Opinion: Suicide

POSTED: 11/18/11 5:06 AM

We received a rather poignant letter about a subject that is not at the top of most people’s to-do list in the morning: suicide.
The letter writer claims that a lot of people are about to commit suicide and that this is a consequence of the lack of respect the government shows to citizens, and employers show to employees.
The letter contains expressions that do not need pa full sentence to understand the drift: most vulnerable citizens, unemployment, exploitation, and moral harassment.
We usually do not have a problem publishing letters to the editor, but in this case we opt to mention the letter, and the writer’s wish to talk about the subject on the Lloyd Richardson radio show.
It is, by all means, a heartfelt letter. Take this sentence for instance: “We all have a heart and I think we all are morally responsible to use it properly.”
Taken in context, the letter makes a case for all those silent citizens who are crying out for help while nobody hears them.
Well, you know, that’s fine. We have our own thoughts about suicide, and they go in a different direction.
During a personal growth training we took in the United States years ago, a trainer once famously said to his class about one of the participants who was said to have suicidal tendencies: “Who are you to think that you have the right to rob him of that experience?”
It took some effort to digest the true meaning of this remark. Now we know that everything people do in their life, and with their life, comes down to choices. In most cases, not counting armed robberies, nobody holds a gun to your head when a choice has to be made.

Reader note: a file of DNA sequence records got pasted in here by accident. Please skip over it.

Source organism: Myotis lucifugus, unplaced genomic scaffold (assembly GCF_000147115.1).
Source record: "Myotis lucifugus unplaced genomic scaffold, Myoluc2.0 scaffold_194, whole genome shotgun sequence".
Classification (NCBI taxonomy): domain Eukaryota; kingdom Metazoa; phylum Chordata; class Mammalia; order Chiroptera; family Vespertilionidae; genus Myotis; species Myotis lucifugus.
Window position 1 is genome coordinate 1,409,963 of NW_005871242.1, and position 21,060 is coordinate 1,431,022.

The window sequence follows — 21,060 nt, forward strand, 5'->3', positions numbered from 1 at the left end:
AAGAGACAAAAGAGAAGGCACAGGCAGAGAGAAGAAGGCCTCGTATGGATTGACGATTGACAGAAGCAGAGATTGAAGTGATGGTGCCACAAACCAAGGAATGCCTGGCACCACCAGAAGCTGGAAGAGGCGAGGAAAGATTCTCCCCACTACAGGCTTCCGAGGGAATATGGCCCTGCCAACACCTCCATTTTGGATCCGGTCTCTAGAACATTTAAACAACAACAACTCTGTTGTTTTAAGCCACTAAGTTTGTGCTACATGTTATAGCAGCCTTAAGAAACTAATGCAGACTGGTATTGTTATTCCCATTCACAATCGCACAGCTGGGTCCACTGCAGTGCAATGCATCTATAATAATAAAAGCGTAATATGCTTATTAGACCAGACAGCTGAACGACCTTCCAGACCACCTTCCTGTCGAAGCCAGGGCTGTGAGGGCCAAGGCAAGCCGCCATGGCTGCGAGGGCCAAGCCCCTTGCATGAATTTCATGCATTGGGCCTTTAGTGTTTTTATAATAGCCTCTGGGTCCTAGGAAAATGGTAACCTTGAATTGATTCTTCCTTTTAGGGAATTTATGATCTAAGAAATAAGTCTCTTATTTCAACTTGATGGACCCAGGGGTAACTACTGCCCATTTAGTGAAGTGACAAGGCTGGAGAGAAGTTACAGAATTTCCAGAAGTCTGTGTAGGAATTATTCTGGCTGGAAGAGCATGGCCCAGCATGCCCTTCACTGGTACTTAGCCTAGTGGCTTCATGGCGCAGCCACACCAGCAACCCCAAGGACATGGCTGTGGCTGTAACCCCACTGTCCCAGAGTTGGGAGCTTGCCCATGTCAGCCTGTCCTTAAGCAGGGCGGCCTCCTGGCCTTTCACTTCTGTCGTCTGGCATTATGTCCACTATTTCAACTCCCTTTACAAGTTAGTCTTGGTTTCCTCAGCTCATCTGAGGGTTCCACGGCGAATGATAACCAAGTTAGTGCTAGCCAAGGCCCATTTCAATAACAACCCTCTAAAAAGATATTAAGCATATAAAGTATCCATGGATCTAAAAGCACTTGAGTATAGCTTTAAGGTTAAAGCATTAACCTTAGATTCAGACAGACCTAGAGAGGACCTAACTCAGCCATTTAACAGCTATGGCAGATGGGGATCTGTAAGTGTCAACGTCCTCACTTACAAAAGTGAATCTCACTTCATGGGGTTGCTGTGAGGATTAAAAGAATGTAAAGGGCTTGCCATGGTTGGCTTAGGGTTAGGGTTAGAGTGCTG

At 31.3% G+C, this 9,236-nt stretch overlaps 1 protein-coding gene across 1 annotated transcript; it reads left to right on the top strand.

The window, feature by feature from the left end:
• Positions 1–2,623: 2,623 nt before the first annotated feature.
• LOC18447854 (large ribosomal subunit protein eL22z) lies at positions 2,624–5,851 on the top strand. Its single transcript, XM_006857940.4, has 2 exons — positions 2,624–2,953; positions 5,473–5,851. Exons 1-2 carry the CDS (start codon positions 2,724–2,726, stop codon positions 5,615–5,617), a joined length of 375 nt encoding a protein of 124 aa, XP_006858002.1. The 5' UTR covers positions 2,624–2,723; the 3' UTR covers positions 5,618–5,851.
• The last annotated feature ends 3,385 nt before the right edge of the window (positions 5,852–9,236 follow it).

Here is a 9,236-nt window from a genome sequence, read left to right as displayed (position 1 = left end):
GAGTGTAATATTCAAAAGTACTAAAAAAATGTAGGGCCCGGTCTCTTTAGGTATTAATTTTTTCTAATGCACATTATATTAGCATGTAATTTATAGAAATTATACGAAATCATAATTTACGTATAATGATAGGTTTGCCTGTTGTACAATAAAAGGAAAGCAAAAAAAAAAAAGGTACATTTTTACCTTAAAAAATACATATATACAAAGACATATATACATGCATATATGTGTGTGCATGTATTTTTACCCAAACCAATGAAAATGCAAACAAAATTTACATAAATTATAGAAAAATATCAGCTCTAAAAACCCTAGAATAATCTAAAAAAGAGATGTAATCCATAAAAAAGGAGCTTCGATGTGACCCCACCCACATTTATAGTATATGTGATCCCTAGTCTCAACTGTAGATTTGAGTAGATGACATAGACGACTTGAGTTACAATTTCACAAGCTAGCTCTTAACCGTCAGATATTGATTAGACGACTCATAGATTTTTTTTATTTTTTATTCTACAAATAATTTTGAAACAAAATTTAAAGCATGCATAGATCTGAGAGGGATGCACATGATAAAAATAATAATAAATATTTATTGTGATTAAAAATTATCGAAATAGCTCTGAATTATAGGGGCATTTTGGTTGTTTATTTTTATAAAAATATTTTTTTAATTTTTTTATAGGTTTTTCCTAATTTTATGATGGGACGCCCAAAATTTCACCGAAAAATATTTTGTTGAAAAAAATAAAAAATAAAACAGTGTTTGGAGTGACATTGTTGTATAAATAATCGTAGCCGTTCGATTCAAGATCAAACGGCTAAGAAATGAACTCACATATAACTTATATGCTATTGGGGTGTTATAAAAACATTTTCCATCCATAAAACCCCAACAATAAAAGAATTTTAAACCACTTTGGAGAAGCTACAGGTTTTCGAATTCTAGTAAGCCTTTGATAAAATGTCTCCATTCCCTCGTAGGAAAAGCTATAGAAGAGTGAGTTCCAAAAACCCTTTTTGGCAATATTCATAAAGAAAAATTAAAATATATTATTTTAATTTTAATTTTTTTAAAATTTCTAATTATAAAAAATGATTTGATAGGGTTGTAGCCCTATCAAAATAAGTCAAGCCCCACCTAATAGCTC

And those everyday choices are quite mundane. What job do I want? What do I want to study? What do I want to spend my money on? What’s for dinner tonight?
The list is endless, and while one may choose to become a garbage collector and another opts for a career as a tort lawyer, while some want meat for dinner and others a vegetarian pizza, these choices are all free. One does not have to become a tort lawyer; one does not have to eat pizza for dinner.
When it comes to matters of life and death, moral crusaders line up in droves with their opinions. Our constitution says that we have the right to live, but it does not say that we have the right to closed to you forever. This is obviously only important for those who accept the concept of Heaven; since they usually accept the concept of Hell by extension, it makes sense for these infidels.
But what is the big deal, really? If somebody has had enough of life and takes the ultimate step, those that are left behind feel that they have failed. They should have seen it coming. They should have done something. But what?
We’re not promoting suicide, nor do we discourage it. It is one of the – admittedly less popular – free choices human beings have at their disposal.
We reject the letter writer’s opinion that people become suicidal because the government disrespects them, or because their employers exploit them. People end up in a situation, any situation, due to free choices they have made in their life.
Maybe they chose not to study; maybe they married the wrong girl; or they went to live in the wrong neighborhood, made the wrong friends, spent more money than they could reasonably afford, stole so much from their employer that they’d rather die than face the music – and on and on.
The reasons why people commit suicide are myriad, and they are not necessarily bad. Of course, a suicide leaves society in general and family and friends in particular behind with the feeling that they have somehow failed. Maybe that is true, and maybe that is a good reason to look at the Benetton campaign we describe elsewhere on this page from a different point of view.

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